Traverse City Veterans, LGBTQ Community Discuss President’s Reinstatement of Transgender Military Ban
After President Trump’s tweet about reinstating a ban on transgender people in the military, it’s not clear what will happen to transgender people already in active service.
The decision has garnered strong reactions from across the country and here in northern Michigan.
9&10’s Megan Woods talked to locals about the announcement.
“This is obviously a step in a different direction and it’s something now the military is going to adjust to.”
With the “Don’t Ask Don’t Tell” policy lifted in 2011, the military and LGBTQ community turned a corner.
Retired American Diplomat and veteran Jack Segal says, “It’s been something I think the military has struggled with at times, but our military is different and has changed a lot since I served so many years ago. We now have a much more technology advanced military we have a lot of people doing jobs where we’re really looking at what they can intellectually contribute.”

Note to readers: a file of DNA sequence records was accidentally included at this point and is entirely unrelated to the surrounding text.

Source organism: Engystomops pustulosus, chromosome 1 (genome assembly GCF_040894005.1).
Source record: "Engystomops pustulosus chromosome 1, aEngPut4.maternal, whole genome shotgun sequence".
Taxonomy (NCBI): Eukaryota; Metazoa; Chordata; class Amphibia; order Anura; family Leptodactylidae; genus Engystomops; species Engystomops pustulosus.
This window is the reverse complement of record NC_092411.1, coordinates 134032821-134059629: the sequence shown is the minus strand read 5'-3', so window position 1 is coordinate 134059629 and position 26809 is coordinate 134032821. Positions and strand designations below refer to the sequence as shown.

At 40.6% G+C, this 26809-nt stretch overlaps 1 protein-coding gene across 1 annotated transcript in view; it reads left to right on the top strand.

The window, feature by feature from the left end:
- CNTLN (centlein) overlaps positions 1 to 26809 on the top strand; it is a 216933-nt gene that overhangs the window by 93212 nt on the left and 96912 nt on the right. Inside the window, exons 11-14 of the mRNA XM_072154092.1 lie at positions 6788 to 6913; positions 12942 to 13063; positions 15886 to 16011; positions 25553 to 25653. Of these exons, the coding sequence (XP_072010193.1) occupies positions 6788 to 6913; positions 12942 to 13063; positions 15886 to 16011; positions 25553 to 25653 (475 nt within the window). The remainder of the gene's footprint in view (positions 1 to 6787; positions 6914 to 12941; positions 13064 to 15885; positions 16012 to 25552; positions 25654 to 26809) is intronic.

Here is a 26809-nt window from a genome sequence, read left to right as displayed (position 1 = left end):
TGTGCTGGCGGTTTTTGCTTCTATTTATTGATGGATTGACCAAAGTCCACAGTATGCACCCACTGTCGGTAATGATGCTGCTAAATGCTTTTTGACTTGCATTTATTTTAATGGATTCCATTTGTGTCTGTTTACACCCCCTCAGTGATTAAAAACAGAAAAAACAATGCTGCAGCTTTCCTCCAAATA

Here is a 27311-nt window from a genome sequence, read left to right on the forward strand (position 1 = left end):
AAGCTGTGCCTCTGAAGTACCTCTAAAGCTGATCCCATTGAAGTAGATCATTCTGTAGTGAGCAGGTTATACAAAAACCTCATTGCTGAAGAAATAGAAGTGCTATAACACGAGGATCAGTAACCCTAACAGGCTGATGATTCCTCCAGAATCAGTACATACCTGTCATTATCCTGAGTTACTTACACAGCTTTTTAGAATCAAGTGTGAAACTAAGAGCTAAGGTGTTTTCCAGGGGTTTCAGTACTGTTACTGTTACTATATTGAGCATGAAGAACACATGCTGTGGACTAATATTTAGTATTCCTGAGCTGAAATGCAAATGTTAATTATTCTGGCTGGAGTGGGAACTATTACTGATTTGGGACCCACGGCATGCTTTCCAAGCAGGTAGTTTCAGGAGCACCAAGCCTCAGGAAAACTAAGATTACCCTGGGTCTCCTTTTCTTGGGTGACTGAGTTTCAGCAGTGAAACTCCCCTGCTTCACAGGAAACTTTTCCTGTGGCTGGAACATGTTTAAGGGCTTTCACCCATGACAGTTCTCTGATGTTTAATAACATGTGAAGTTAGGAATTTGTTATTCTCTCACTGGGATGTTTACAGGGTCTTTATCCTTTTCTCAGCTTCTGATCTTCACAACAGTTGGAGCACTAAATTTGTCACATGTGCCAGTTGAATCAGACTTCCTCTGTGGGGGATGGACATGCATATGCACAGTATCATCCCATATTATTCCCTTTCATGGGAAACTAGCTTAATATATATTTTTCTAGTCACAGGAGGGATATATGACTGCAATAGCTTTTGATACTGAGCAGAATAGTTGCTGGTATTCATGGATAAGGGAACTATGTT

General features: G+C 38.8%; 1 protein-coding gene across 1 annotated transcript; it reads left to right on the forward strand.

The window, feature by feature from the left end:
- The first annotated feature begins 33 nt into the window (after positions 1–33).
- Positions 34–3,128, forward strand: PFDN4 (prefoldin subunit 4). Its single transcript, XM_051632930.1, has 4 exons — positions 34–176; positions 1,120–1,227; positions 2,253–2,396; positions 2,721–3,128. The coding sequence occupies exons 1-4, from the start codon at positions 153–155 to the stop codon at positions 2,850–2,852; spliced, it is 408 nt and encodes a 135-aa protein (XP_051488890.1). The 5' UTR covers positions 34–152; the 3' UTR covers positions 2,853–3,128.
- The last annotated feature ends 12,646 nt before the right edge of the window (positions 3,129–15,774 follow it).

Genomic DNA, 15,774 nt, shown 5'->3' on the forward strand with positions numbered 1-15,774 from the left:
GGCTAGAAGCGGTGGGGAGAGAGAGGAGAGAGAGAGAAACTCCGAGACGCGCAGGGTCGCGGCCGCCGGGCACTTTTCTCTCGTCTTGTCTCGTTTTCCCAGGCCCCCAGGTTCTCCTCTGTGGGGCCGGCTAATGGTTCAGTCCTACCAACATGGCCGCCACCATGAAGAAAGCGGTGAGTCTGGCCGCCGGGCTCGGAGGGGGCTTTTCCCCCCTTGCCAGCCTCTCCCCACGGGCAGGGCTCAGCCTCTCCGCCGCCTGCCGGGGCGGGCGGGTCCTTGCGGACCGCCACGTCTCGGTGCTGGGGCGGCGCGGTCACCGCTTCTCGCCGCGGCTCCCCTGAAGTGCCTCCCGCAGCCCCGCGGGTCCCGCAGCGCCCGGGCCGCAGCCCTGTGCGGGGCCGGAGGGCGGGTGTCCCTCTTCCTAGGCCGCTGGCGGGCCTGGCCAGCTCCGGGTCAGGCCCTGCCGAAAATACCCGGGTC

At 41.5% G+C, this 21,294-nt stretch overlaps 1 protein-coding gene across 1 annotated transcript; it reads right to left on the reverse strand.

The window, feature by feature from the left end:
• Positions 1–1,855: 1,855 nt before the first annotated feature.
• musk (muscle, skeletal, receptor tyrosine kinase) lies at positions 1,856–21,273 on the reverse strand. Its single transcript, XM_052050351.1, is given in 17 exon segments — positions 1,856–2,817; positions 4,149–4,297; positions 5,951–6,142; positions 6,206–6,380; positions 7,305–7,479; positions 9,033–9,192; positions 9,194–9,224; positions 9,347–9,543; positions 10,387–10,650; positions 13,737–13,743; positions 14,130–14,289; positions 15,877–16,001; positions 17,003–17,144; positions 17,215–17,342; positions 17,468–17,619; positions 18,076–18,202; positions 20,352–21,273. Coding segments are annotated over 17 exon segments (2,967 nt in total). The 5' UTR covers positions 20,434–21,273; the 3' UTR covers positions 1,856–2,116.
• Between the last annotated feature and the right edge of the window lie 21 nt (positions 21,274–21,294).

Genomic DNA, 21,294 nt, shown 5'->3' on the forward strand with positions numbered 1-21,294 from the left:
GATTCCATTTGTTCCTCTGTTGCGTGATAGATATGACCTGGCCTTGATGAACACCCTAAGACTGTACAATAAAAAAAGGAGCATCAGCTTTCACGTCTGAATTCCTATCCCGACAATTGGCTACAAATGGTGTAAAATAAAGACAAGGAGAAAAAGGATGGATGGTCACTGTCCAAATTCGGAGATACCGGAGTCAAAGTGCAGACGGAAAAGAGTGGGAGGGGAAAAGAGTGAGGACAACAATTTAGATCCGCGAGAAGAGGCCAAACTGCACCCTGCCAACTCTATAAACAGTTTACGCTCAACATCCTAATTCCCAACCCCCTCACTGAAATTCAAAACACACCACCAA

Segal says medical costs for transgender people in the military may be the main reason for the president’s decision.
“Back in July Secretary of Defense (James) Mattis made a decision to conduct a review of the earlier decision to allow transgender people to serve in the military openly and the review apparently triggered some further decision making in the White House.”
With the number of transgender people serving just various estimates there’s no telling who could be impacted.
Founder and president of Up North Pride Jenn Cameron says, “How do you even determine who is transgender. This is about very personal physical anatomy as well as how we choose to personally express ourselves.”
Even for those in the LGBTQ community not serving in the military like Cameron, this decision hurts.
“It’s about personal integrity it is about the strength of a person to be honest and to put their lives on the line for us so when we say okay come in and serve but lie about who you are that’s at odds.”